Beck is correct that Joseph Smith was accused of not paying for a stove. However, the incident did not take place “days before” Smith was martyred. Instead, Smith was served a warrant on July 27, 1837 (Smith was killed in 1844) to recover the cost of a cooking stove which Smith was trying out. In volume 2 of the History of the Church, page 502, the words of Smith are recorded:

Thursday, 27 [July 1837].–I started from Kirtland in company with Elders Rigdon and Marsh for the purpose of visiting the Saints in Canada. Brother Rockwood on his return home, Elder Brigham Young on a mission to the eastern cities, started with us. When we arrived at Painsville we were detained all day by malicious and vexatious law suits. About sun-set I got into my carriage to return home to Kirtland; at this moment the sheriff sprang into the carriage, seized my lines, and served another writ on me, which was sworn out by a man who had a few weeks previously brought a new fashioned cooking stove to Kirtland, and prevailed on me to put it up in my kitchen, saying it would give credit to his stove, wishing to have it tested by our people; and now he thought would be a good time to get pay for it. I gave my watch to the officer for security and we all returned home.

So the story is correct but incorrectly linked to his martyrdom. The two events have nothing to do with each other.
There are some problems with Beck’s version of Smith’s martyrdom as well. Beck said that Smith signed an arrest warrant with a call upon his followers to “put down their guns and trust the Lord.” There is a historical basis for the story but Beck adds details which make the story misleading. On the trip to Carthage, IL on June 25, 1844, Joseph Smith’s party stopped at the farm of Albert Fellows. On page 555 of volume 6 of the History of the Church, an account is given of an order from the governor regarding the Mormons at Nauvoo:

The company made a halt, when Joseph, Hyrum and several others went into [Albert] Fellows’ house with Captain Dunn, who presented an order from Governor Ford for all the state arms in possession of the Nauvoo Legion, which Joseph immediately countersigned.

The Nauvoo Legion was a militia sanctioned by the state of IL and commanded by Joseph Smith. In Nauvoo on June 10, 1844, at the direction of the Nauvoo City Council, the Legion had destroyed a newspaper which was critical of the Latter Day Saints and declared martial law. Subsequently, Smith and some of his followers were charged with unlawfully destroying the press and his arrest was sought. Furthermore, Governor Ford sought to relieve the militia of their government supplied arms. After evading capture, Smith and several followers surrendered supposedly to be placed in protective custody. On June 27, 1844, Smith was killed in a shoot out with a mob who broke into the jail where he was being held.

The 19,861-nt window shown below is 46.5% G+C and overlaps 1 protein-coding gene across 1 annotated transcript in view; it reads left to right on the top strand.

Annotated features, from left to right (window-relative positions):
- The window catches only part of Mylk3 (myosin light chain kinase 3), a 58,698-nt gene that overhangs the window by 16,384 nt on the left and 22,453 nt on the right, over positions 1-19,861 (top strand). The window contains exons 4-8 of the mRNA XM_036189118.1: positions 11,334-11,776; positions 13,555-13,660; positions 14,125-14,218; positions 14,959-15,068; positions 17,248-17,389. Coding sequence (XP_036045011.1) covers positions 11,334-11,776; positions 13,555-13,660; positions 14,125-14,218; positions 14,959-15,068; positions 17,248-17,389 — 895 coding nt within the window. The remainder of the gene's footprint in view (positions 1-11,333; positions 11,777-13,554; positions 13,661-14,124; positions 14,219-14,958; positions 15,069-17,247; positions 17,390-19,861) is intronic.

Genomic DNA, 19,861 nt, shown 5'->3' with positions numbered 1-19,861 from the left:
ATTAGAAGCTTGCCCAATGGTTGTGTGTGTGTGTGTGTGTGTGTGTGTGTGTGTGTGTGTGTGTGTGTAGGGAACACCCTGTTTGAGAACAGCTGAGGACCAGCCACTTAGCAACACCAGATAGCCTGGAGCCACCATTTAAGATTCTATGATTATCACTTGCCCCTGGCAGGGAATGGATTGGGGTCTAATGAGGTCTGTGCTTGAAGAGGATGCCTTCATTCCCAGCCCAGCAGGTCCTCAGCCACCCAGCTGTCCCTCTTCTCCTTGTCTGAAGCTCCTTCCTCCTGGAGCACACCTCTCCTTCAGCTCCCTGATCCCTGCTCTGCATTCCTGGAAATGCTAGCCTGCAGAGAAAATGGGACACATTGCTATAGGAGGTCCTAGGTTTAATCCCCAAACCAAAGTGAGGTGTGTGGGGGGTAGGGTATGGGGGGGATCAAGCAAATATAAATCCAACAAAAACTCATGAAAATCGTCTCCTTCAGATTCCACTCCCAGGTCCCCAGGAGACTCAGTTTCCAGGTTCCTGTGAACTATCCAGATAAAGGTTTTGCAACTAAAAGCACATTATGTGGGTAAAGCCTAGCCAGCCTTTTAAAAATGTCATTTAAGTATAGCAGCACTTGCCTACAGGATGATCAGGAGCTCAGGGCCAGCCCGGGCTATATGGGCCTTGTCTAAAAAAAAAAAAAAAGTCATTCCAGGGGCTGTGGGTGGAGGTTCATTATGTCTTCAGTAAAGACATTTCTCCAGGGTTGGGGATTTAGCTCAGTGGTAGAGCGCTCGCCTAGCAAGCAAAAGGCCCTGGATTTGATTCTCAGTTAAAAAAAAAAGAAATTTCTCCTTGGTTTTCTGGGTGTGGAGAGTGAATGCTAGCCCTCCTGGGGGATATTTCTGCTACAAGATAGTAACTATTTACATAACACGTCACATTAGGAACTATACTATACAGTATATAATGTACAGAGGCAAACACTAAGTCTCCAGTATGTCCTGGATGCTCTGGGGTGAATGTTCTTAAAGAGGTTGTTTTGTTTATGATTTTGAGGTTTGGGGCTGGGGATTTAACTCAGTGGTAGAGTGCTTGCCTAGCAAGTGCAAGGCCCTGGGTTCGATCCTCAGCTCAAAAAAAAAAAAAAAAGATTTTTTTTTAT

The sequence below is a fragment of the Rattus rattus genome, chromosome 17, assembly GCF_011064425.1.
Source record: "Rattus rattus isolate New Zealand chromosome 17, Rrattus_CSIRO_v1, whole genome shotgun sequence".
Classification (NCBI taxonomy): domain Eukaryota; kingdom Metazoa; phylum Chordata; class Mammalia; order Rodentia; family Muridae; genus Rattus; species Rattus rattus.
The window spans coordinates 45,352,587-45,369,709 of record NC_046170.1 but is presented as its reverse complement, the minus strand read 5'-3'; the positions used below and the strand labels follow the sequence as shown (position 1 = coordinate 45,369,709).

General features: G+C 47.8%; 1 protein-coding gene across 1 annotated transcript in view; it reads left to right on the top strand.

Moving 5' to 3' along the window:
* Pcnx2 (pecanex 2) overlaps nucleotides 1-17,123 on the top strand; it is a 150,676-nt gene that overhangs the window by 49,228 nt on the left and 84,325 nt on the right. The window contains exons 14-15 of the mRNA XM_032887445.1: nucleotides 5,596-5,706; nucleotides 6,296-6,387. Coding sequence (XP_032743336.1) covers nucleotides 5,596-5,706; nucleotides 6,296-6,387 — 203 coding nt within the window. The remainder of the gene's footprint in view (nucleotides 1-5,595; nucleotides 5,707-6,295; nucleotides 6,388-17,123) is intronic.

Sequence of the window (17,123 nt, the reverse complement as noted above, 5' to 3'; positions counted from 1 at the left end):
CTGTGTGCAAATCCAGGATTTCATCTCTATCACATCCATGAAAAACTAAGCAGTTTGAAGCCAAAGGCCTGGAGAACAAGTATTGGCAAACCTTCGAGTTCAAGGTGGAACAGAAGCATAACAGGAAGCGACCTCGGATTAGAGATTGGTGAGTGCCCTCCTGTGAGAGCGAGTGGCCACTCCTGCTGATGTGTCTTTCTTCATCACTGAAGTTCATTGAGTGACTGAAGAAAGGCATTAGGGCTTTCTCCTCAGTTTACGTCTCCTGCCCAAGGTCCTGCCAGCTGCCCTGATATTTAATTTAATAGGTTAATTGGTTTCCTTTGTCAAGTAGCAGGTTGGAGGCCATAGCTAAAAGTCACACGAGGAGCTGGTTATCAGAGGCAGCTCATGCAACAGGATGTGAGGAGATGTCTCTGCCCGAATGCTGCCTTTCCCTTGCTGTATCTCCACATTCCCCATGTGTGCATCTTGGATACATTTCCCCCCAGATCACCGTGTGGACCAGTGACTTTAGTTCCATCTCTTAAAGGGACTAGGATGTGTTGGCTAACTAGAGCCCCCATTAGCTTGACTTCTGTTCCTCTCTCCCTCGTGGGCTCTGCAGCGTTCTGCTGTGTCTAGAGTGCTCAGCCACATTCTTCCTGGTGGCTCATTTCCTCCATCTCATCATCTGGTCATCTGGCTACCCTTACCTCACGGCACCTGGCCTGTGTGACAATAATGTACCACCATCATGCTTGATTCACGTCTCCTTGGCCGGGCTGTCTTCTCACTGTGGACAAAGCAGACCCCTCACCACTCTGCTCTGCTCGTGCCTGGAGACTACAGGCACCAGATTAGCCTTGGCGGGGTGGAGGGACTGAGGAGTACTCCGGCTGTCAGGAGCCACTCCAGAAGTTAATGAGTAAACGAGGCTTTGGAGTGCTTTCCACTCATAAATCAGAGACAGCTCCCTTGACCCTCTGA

Back to the note presented by Captain Dunn. The note was an June 24 order from Ford which read:

You are hereby ordered to comply strictly and without delay with the within order of the commander in chief, Gov. Thomas Ford.

Here is a copy of the document which is in LDS church possession:

According the church history, Smith signed the document but did not write any message to his followers.
In contrast to a message of putting down arms, one Nauvoo Legion member said Smith had given an order to the Nauvoo militia to rescue him but the Jonathan Dunham, the commander, did not heed the order.

And while they were in jail, Brother Joseph wrote an official order to Jonathan Dunham to bring the Legion and reserve him from being killed, but Dunham did not let a single man or mortal know that he had received such orders, and we were kept in the city under arms, not knowing but all was well, until the mob came and forced the prison and slew Joseph and Hyrum Smith and wounded John Taylor severely.

As it turns out, a supporter smuggled in a hand gun to Smith in the jail where he was being held. When the mob stormed the jail, Smith was killed in a shoot out. It doesn’t seem reasonable for him to write what Beck said when he did not completely honor that sentiment himself by giving an order to bring the militia or by having his own weapon. No church source I can find has the quote used by Beck. If Beck has a primary source for that quote, he should make it available.
None of these accounts provide any justification for the martyrdom of the Smiths or for the discrimination demonstrated toward those of LDS faith. The point is only accuracy and fact checking. As with the other claims made at Liberty University, this story had its share of problems as well.
I want to thank a representative of the FairMormon.org website, who helped me put this together. I also consulted the various LDS documents noted above as well as some other LDS sources who wish to remain anonymous.

Liberty University and Glenn Beck Respond to Controversy Over His Sermon

Liberty University and Glenn Beck have spoken out about critics of Beck’s speech at Liberty U’s Convocation  last month and neither party is backing down.